The Facebook smart speaker was supposed to be showcased in May this year. But, the social networking giant has reportedly delayed the launch in the wake of the recent privacy scandal related to Cambridge Analytica over sharing the data of 50 million Facebook users.
The Facebook smart speaker was supposed to be shown at F8 this spring, followed by the launch in the fall. Now, the launch date for the same is under consideration, reports Bloomberg. “The company’s new hardware products, connected speakers with digital-assistant and video-chat capabilities, are undergoing a deeper review to ensure that they make the right trade-offs regarding user data, the people said,” read Bloomberg’s report on the Facebook smart speaker delay.
Through the Facebook smart speaker, the company was eyeing greater involvement in the everyday lives of users by harnessing the power of artificial intelligence, something pioneered by Amazon and its Echo in-home smart speakers. The company, however, still has plans to launch the device later this year, notes Bloomberg.
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Smart speakers need to collect data sets from the users such as location, sleeping patterns, vacation schedule, email and so on to offer customized service to the users. It’s not just the routine data, but these speakers also fetch biometric data collected from someone’s voice to their fingerprint. Companies selling these smart speakers are believed to keep the data secure and use it in-house. However, the latest privacy row surrounding Facebook raises skepticism against the platform.
Users are pretty angry with Facebook given the fact that the company hardly did anything about the Cambridge Analytica fiasco. Moreover, some are raising concerns over the probable effect of this data sharing on the 2016 U.S. elections. The social networking giant has lost over $80 billion in market value since the Cambridge Analytica scandal first broke.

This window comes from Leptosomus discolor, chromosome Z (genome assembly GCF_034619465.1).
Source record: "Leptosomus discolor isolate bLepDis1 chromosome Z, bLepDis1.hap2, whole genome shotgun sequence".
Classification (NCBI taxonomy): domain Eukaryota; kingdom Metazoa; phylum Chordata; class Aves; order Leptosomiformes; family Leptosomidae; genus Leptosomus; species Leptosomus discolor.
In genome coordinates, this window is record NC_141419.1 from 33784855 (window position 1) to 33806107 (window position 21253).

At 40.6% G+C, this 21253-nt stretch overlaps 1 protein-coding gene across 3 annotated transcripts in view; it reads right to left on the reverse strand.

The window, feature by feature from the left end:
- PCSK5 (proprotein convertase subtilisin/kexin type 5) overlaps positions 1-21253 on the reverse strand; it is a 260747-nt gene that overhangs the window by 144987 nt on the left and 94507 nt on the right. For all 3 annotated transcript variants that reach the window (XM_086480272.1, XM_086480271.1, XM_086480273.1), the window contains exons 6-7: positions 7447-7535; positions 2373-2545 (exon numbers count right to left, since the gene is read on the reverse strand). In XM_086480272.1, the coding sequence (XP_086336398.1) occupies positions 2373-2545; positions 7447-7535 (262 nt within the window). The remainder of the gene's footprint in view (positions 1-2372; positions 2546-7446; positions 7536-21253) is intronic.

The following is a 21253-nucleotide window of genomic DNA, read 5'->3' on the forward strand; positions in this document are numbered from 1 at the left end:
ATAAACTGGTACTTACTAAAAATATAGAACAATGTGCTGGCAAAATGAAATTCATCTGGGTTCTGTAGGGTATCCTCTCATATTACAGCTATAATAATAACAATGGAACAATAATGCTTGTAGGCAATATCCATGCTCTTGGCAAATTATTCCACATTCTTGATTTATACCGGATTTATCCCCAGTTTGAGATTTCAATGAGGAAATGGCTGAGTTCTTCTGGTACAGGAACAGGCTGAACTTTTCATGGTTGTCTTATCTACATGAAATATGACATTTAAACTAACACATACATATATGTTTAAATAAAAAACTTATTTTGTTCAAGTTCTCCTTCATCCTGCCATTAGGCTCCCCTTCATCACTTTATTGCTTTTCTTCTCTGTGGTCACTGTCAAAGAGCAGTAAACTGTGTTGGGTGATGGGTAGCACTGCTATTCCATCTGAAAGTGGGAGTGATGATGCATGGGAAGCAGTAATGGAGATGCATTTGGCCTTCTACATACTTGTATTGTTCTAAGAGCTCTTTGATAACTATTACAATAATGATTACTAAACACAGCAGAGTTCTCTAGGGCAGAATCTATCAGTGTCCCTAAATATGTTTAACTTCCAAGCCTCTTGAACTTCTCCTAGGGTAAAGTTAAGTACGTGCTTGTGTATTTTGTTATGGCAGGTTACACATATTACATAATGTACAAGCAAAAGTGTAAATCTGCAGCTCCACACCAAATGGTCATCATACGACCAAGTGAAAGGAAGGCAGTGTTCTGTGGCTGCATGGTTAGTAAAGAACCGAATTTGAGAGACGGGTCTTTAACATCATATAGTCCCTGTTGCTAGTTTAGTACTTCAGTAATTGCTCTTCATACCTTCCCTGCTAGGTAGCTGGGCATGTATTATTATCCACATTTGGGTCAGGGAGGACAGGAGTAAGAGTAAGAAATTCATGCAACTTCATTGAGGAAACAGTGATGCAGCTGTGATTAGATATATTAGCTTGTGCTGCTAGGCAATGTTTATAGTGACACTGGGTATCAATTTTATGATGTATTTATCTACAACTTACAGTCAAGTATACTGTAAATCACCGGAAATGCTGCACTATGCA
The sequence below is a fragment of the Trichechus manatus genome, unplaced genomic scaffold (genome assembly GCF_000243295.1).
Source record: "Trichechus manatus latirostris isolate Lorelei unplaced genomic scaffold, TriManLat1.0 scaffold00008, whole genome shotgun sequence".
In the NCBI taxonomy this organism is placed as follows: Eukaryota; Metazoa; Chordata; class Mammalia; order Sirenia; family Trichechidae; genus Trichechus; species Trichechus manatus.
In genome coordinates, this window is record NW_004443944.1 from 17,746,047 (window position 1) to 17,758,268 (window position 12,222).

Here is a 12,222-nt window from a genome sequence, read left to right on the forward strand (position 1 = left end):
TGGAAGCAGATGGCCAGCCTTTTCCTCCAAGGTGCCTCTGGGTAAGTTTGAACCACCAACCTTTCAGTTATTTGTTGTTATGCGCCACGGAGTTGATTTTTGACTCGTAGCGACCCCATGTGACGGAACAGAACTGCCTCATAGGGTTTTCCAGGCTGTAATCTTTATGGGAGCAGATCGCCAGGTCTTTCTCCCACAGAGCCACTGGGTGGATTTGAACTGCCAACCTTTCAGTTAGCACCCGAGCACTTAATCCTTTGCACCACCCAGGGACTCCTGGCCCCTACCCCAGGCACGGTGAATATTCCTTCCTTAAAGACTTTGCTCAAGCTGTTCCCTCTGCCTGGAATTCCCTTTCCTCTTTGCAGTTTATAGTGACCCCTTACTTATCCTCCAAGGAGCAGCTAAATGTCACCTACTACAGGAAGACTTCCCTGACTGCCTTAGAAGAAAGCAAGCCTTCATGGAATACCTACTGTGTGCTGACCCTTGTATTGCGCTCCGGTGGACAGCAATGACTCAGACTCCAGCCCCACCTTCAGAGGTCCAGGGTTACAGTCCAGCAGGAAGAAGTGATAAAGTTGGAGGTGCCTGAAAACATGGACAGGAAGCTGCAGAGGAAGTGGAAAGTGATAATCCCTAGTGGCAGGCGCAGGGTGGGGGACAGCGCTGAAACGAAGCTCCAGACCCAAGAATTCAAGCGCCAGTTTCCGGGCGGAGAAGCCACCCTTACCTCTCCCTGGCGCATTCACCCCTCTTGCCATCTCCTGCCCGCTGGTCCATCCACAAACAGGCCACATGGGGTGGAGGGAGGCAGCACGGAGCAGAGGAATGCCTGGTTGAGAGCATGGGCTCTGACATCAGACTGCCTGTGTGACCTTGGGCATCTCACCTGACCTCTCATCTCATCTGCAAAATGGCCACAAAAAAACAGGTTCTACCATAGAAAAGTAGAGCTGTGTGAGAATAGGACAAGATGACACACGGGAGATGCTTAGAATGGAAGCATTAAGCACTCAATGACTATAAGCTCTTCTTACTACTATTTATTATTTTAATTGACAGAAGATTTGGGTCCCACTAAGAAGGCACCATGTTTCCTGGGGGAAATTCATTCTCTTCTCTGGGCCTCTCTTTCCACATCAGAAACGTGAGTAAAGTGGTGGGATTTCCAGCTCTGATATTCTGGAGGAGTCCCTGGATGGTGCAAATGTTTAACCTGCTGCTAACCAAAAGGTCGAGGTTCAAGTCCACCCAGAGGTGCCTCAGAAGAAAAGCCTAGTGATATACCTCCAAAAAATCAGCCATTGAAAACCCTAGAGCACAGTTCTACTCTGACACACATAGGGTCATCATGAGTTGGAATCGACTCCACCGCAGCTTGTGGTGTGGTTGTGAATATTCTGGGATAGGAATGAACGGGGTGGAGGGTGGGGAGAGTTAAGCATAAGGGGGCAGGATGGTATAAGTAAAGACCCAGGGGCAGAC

A Bloomberg report last year reported that Facebook plans to come up with a video-focused device having a laptop sized touchscreen and a standalone speaker. Both the devices would reportedly use the voice assistant developed by Facebook.
Selling the products would have already been challenging for Facebook with users already believing that the social networking site records conversations via smartphone mics. Now, following the data privacy scandal, it has become even more challenging for the company to attract buyers. The current controversy could prove fatal for the smart speaker and the company if CEO Mark Zuckerberg fails to convince people during the congressional hearing, or the company reveals names of other firms which also exploited user data, just like the Cambridge Analytica.
Last week, Zuckerberg – in a public address – apologized for the data sharing, saying the company would take steps to protect the information of its more than 2 billion monthly users. “We have a responsibility to protect your data,” Zuckerberg said, adding, “and if we can’t then we don’t deserve to serve you.”
When Facebook holds its developer conference in May, it will need to work very hard to convince users about the restrictive measures the company would take to ensure the kinds of information app makers can collect via Facebook’s service. In a recent blog post, the company revealed that the changes are not easy from the developers’ point of view, but are important to “mitigate any breach of trust with the broader developer ecosystem.”
Facebook’s reputation when it comes to data privacy is at its lowest so far. A study conducted by The Verge and Reticle Research last fall revealed that Facebook is among the least trusted tech companies in the U.S. However, more than half of the respondents showed some interest in the upcoming smart speaker from the company.
Every now and then the company finds itself meddled in data privacy issues. Only recently, there were reports that the social networking website collects call and text history. The company also acknowledged that it collects such information from phones operating on Google’s Android through the Messenger app and Facebook Lite. However, the company argued that only users who agreed and gave permission were affected, and those who denied were left out if it.
Further, the company stated that users can always opt out of the arrangement anytime by changing their app settings. Only Android phone users were affected. Apple restricts app permissions enabling better privacy protection to the users.
Facebook shares on Tuesday closed down 4.90% at $152.22. Year to date, the stock is down almost 14%, while in the last week, it is down over 9%.